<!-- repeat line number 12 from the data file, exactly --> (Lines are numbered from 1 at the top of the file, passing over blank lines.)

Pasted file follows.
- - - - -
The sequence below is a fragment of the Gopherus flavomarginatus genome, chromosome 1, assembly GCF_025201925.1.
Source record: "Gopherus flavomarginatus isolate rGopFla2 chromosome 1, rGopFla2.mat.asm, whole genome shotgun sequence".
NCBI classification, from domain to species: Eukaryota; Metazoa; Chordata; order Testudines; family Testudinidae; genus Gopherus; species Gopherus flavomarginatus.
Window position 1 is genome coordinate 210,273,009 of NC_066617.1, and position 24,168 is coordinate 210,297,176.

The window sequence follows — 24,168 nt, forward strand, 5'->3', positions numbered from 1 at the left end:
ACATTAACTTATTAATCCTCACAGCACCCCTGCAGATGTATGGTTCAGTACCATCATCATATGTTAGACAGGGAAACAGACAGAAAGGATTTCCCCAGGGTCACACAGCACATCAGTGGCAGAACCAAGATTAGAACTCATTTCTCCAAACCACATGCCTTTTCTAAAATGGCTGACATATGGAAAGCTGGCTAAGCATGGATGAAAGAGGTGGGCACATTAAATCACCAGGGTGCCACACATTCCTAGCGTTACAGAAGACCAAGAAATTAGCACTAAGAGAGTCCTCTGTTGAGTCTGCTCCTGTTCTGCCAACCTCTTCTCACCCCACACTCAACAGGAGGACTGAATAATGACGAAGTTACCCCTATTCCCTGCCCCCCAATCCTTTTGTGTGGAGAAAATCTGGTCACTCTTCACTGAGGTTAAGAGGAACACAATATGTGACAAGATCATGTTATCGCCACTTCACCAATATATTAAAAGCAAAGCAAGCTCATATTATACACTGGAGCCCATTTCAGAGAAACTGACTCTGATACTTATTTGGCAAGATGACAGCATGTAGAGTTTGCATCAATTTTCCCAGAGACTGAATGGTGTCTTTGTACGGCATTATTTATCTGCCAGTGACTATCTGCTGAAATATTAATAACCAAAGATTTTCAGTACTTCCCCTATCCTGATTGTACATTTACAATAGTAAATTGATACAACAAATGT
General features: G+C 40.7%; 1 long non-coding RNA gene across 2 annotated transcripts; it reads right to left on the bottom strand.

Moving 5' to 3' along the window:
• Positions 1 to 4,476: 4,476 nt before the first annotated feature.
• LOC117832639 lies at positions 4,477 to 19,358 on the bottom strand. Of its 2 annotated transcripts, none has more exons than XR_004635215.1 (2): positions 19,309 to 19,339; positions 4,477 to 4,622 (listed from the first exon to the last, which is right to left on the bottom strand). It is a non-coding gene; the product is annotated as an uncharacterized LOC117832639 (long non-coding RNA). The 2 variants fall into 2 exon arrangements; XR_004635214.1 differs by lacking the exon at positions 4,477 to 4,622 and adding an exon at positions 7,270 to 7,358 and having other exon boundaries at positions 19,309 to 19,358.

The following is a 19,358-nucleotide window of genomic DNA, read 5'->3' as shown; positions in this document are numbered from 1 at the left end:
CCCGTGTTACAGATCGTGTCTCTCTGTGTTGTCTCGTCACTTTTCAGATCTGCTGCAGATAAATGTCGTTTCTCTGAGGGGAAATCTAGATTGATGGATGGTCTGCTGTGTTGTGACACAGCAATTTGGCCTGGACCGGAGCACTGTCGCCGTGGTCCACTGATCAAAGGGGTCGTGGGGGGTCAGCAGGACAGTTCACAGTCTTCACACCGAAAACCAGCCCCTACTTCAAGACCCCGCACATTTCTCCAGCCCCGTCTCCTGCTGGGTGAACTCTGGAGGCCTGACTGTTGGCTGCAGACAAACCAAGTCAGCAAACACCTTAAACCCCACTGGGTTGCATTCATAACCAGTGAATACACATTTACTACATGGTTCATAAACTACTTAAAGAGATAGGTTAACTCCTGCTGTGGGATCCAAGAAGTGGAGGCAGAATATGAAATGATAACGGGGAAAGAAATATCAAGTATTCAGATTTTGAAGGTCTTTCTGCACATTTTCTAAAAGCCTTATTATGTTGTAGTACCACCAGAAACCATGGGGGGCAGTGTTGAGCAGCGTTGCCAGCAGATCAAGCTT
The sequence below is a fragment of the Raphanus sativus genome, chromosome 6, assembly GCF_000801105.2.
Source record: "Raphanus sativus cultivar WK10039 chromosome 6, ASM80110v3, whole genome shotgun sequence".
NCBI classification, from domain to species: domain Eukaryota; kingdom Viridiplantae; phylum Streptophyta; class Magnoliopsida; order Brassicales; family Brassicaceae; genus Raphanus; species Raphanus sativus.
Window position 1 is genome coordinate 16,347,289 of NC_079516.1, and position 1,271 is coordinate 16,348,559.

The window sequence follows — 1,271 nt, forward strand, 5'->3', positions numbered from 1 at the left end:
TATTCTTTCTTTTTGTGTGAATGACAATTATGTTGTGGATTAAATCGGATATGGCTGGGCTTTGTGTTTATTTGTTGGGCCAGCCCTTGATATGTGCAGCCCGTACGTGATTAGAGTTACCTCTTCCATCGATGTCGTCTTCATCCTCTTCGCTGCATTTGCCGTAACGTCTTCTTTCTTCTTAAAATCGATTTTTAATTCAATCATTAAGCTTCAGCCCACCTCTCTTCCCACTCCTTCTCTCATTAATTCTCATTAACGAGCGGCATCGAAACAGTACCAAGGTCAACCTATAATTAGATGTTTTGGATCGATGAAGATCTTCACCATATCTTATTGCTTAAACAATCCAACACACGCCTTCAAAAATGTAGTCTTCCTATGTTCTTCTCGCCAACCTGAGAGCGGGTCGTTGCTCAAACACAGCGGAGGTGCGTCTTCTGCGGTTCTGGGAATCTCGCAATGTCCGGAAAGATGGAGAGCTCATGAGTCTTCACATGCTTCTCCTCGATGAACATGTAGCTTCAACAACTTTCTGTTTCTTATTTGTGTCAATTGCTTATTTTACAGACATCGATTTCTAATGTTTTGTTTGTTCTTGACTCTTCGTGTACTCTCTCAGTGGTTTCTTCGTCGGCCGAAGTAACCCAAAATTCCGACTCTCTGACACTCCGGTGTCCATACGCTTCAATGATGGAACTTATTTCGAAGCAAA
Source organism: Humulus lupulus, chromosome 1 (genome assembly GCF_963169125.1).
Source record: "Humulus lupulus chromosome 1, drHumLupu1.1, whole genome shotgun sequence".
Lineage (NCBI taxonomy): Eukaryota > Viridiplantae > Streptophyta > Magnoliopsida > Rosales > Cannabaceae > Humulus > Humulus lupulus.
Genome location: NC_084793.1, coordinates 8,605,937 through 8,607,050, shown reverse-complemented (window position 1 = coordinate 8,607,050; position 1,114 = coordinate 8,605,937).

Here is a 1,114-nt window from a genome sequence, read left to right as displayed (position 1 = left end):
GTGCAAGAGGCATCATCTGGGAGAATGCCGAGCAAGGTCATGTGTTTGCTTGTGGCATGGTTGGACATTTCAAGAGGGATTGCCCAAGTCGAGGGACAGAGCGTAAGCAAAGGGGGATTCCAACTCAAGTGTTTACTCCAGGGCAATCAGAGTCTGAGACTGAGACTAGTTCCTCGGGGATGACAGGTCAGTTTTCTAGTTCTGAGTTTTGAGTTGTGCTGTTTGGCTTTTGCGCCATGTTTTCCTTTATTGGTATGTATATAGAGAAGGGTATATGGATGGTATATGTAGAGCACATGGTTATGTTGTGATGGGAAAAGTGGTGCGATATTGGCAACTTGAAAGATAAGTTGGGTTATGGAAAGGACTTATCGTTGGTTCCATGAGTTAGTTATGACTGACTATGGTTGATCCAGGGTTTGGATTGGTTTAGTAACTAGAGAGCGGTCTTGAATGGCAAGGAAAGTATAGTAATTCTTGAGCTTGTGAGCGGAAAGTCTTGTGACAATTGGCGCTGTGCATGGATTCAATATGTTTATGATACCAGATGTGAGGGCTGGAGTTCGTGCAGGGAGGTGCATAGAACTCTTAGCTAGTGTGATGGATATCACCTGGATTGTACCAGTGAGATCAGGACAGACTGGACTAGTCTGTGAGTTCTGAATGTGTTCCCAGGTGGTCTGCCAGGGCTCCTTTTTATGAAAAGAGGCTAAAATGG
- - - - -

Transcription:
CCCGTGTTACAGATCGTGTCTCTCTGTGTTGTCTCGTCACTTTTCAGATCTGCTGCAGATAAATGTCGTTTCTCTGAGGGGAAATCTAGATTGATGGATGGTCTGCTGTGTTGTGACACAGCAATTTGGCCTGGACCGGAGCACTGTCGCCGTGGTCCACTGATCAAAGGGGTCGTGGGGGGTCAGCAGGACAGTTCACAGTCTTCACACCGAAAACCAGCCCCTACTTCAAGACCCCGCACATTTCTCCAGCCCCGTCTCCTGCTGGGTGAACTCTGGAGGCCTGACTGTTGGCTGCAGACAAACCAAGTCAGCAAACACCTTAAACCCCACTGGGTTGCATTCATAACCAGTGAATACACATTTACTACATGGTTCATAAACTACTTAAAGAGATAGGTTAACTCCTGCTGTGGGATCCAAGAAGTGGAGGCAGAATATGAAATGATAACGGGGAAAGAAATATCAAGTATTCAGATTTTGAAGGTCTTTCTGCACATTTTCTAAAAGCCTTATTATGTTGTAGTACCACCAGAAACCATGGGGGGCAGTGTTGAGCAGCGTTGCCAGCAGATCAAGCTT